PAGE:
Renowned physicist Alan Lightman, author of Ada and the Galaxies, turns his focus to light waves in a second story for children.
There’s only one gift Isabel wants for her sixth birthday: a way to see invisible things. She can hardly think of anything else! Finally, the day of her party arrives. Unwrapping a big box, Isabel finds a surprise inside—a glass prism—and a dazzling world of previously invisible color emerges, lighting up the room around her. What else could be out there, waiting for her eyes to discover? In simple, engaging language, complemented by luminous artwork from best-selling illustrator Ramona Kaulitzki, author and physicist Alan Lightman unveils the hidden world of light waves—the ones you can see and the ones you can’t. Back matter delves briefly into the subject of wavelengths, radio waves, and X-rays for readers curious to know more.
About the Author
Alan Lightman is a physicist, educator, and acclaimed author for children and adults. His debut picture book, Ada and the Galaxies, illustrated by Susanna Chapman, was published by MIT Kids Press in 2021. He is also the best-selling author of Einstein's Dreams. Alan Lightman has a PhD in theoretical physics and is a professor of the practice of humanities at MIT. He lives in Massachusetts.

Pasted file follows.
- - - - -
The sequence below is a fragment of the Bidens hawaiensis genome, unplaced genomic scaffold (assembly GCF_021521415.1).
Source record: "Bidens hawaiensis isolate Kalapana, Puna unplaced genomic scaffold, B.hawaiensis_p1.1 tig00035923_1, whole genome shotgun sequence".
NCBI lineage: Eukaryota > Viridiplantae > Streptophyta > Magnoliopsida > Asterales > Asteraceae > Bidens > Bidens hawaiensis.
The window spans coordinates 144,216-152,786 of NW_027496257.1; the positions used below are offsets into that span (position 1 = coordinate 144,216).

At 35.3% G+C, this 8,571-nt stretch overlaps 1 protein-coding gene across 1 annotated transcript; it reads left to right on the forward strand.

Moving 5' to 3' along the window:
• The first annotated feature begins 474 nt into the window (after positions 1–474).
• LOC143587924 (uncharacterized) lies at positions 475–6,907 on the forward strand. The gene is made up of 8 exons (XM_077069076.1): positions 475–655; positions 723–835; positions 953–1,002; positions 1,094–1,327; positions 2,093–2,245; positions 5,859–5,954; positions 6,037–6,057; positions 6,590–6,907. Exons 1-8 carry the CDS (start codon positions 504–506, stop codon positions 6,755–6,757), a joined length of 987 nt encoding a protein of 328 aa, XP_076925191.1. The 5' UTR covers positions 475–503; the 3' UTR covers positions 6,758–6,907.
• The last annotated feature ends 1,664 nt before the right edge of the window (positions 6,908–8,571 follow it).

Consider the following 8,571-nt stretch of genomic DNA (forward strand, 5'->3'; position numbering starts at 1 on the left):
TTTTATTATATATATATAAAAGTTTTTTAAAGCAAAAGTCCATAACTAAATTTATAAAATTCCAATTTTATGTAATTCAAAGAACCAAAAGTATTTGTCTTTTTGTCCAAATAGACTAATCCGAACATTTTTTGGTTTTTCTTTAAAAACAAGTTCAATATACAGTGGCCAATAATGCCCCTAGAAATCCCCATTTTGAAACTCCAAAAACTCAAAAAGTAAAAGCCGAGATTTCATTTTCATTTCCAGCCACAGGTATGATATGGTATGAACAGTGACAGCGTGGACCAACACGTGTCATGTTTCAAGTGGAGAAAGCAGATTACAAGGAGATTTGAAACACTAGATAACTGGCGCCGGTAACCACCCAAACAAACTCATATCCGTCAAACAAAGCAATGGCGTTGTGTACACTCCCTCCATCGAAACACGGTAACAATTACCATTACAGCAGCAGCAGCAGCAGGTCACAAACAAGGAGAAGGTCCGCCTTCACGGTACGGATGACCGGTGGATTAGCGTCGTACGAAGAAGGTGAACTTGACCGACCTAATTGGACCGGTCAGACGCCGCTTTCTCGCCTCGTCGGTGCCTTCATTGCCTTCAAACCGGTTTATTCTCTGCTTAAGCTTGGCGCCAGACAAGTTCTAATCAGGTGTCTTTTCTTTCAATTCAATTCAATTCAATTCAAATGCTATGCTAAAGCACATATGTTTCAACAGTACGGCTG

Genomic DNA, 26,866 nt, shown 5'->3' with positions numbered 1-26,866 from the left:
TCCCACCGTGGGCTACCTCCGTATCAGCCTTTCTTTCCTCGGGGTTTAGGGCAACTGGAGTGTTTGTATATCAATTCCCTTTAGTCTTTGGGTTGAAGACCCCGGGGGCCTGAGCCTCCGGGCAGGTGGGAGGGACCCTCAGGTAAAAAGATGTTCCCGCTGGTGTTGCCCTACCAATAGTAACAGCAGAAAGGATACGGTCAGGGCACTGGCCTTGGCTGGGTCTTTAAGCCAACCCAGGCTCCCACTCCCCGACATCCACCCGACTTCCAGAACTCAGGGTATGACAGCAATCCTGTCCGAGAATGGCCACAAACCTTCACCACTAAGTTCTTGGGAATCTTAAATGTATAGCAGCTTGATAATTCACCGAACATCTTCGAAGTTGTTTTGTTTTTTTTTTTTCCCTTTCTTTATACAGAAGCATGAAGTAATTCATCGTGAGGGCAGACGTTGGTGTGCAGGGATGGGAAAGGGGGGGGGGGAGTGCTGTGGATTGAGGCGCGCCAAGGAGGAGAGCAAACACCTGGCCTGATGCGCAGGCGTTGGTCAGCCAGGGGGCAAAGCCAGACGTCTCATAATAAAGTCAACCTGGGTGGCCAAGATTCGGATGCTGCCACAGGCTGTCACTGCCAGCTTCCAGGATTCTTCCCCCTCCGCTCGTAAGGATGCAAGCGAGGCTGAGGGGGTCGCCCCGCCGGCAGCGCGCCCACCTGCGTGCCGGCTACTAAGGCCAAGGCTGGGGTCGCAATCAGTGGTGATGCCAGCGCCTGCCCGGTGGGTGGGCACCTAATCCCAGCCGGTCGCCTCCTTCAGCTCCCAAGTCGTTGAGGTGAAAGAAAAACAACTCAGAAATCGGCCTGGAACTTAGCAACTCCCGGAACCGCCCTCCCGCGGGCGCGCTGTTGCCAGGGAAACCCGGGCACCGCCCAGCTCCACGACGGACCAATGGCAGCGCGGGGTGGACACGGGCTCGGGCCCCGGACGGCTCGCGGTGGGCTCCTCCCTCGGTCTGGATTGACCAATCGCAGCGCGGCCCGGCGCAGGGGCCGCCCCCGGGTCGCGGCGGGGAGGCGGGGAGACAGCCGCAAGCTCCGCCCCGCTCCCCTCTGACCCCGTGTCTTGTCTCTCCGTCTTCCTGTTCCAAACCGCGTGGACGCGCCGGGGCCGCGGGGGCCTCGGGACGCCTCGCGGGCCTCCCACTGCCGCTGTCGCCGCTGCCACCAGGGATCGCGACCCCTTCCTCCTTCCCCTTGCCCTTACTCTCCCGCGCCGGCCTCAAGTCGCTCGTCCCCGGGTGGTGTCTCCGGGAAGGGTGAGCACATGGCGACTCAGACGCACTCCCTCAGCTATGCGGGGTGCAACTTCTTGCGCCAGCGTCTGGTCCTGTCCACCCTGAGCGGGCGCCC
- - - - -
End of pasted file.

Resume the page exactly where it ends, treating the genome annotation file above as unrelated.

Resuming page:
Ramona Kaulitzki is the illustrator of many books for children, including Winter Lullaby by Dianne White and the #1 New York Times bestseller Sisters First by Jenna Bush Hager and Barbara Pierce Bush. When she’s not illustrating, she can be found somewhere outdoors or at the riding stable. Ramona Kaulitzki lives in Potsdam, Germany.
Praise for Isabel and the Invisible World
This simple but effective introduction to portions of the electromagnetic spectrum is physicist Lightman’s second science-inspired book for children. As in Ada and the Galaxies (2022), co-written by Olga Pastuchiv and illustrated by Susanna Chapman, he emphasizes the wonders that science can reveal, nicely ending his narrative with Isabel wondering about other invisible things. . . . Invisibly and effectively instructive.
Softly rendered digital art not only sets a playful tone but offers plenty of hints about light and prisms to find before and after reading, from streaming sunlight to stained-glass windows to rainbows in confetti, cakes, and Isabel’s birthday posters. . . . A charming, breezy introduction to STEM basics.